Another keynote I particularly liked was by Madeleine Lefebvre from Ryerson University in Toronto in which she talked us through the design of the new building. It is going to change significantly and each level is designed around a theme of nature. Many of the members of the audience tweeted that they’d be on the beach floor – I think you’d find me either on the garden or on the forest floor. It would be great to see how it actually works in practice, especially as much of it was open plan and Toronto gets very cold, so I hope she does a follow up talk at some point [hint hint, ARLG!].

Learning from my experience at the LILAC conference, I found writing a list of takeaway points to be quite useful so here are my main ones:
  • Some of the main successes people spoke about came about through collaboration, whether that be on a small scale such as collaboration across a library service e.g. the international project at Bradford or a much larger scale e.g. collaboration between a university, the council and the archives at the Keep
  • Don’t treat information literacy skills as generic; try as much as you can to link them with skills they need in their profession. This worked a treat with Journalism students at Dublin University where the skills needed are almost identical. I’m going to be looking after journalism students soon so want to utilise this quite a bit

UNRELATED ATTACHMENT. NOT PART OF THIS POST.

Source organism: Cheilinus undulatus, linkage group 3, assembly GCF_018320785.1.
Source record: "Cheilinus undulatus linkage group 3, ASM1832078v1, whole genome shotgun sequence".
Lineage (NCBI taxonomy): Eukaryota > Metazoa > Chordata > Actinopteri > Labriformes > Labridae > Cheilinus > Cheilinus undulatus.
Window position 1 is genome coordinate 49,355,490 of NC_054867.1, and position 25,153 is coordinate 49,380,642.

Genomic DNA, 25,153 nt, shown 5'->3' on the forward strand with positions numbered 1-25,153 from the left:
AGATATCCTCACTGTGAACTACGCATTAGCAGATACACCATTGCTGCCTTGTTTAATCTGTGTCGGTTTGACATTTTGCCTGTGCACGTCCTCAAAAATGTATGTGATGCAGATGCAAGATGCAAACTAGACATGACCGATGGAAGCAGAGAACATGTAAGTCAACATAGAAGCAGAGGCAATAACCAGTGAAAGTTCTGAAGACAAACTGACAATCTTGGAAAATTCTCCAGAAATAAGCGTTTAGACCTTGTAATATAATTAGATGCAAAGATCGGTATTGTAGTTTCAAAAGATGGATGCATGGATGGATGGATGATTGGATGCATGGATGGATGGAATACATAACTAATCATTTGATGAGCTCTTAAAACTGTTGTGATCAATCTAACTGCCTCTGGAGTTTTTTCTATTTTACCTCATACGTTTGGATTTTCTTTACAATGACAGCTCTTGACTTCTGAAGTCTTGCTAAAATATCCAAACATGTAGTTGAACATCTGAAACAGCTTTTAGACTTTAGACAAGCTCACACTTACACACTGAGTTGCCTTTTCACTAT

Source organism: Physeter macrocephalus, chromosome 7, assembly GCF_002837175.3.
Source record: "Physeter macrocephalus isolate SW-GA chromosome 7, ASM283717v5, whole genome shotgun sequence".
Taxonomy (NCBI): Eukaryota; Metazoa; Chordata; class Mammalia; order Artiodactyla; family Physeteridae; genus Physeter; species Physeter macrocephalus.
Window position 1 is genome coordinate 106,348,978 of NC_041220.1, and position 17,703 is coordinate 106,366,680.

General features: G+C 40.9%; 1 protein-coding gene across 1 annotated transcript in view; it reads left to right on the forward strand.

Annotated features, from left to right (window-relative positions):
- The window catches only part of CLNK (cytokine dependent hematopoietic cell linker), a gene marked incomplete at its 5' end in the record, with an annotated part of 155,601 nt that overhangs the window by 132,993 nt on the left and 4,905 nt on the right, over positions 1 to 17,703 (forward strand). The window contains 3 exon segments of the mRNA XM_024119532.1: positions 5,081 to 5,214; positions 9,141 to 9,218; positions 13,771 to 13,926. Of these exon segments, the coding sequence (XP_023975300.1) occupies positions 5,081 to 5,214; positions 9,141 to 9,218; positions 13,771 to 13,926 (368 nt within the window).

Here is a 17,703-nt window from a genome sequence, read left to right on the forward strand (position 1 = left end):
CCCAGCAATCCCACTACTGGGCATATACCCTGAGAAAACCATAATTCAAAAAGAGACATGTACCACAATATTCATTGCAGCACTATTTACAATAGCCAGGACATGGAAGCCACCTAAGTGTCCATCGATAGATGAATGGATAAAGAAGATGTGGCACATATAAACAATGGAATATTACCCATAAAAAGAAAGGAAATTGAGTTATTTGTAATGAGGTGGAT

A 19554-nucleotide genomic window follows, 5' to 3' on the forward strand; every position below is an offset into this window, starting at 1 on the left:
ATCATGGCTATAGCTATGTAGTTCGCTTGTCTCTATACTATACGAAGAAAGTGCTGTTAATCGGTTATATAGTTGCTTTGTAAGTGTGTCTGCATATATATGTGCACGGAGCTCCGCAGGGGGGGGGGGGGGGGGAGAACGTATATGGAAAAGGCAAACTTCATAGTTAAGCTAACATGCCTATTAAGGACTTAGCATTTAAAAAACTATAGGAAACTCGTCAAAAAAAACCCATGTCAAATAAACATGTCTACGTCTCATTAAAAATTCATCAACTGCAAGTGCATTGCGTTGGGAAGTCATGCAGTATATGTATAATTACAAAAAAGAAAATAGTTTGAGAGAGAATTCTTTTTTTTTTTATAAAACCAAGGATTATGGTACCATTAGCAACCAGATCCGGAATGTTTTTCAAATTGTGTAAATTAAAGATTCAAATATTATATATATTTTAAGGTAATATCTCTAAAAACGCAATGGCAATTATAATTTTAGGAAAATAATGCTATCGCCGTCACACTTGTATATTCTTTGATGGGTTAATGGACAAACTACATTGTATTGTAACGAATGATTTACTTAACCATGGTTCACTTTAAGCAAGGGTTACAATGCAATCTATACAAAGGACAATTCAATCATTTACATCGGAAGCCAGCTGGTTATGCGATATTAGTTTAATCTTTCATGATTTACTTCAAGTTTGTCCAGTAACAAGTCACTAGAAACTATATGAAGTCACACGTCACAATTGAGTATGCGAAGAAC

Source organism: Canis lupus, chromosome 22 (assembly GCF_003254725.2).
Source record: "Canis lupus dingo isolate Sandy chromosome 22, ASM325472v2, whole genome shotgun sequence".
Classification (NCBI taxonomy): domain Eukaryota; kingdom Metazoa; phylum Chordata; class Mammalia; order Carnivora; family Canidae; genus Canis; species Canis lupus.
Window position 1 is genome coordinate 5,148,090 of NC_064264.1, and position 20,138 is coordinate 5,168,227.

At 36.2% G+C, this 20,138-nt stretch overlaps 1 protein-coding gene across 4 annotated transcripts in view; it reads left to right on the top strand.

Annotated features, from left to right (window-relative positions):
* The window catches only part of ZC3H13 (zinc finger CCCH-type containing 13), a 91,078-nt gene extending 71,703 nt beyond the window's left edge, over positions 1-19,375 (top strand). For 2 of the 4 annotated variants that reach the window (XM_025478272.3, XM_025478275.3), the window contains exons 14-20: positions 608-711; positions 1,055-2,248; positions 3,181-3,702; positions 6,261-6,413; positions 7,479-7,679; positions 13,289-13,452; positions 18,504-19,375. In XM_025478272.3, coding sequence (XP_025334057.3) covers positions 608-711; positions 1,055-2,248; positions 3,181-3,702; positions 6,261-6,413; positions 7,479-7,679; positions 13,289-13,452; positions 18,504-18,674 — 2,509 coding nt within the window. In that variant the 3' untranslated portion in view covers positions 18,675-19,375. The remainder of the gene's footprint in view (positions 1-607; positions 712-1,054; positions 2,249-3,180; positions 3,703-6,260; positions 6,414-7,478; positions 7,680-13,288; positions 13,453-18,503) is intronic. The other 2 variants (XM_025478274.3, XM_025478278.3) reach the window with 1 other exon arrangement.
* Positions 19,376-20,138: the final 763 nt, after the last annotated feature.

• Drawing road maps of the (assignment/dissertation/study) journey ahead is surprisingly effective. As a person who is quite happy working with bullet-points and lists I found the workshop by Kaye Towlson and Carol Keddie from DeMontfort University certainly took me out of my comfort zone but it gave me a very clear structure and plan to work with – something I will consider in some of the Getting Started sessions I provide 
  • Credo has written an info lit course with materials – including a humorous but quite cringe-inducing video featuring Stu Dent versus big baddie Bias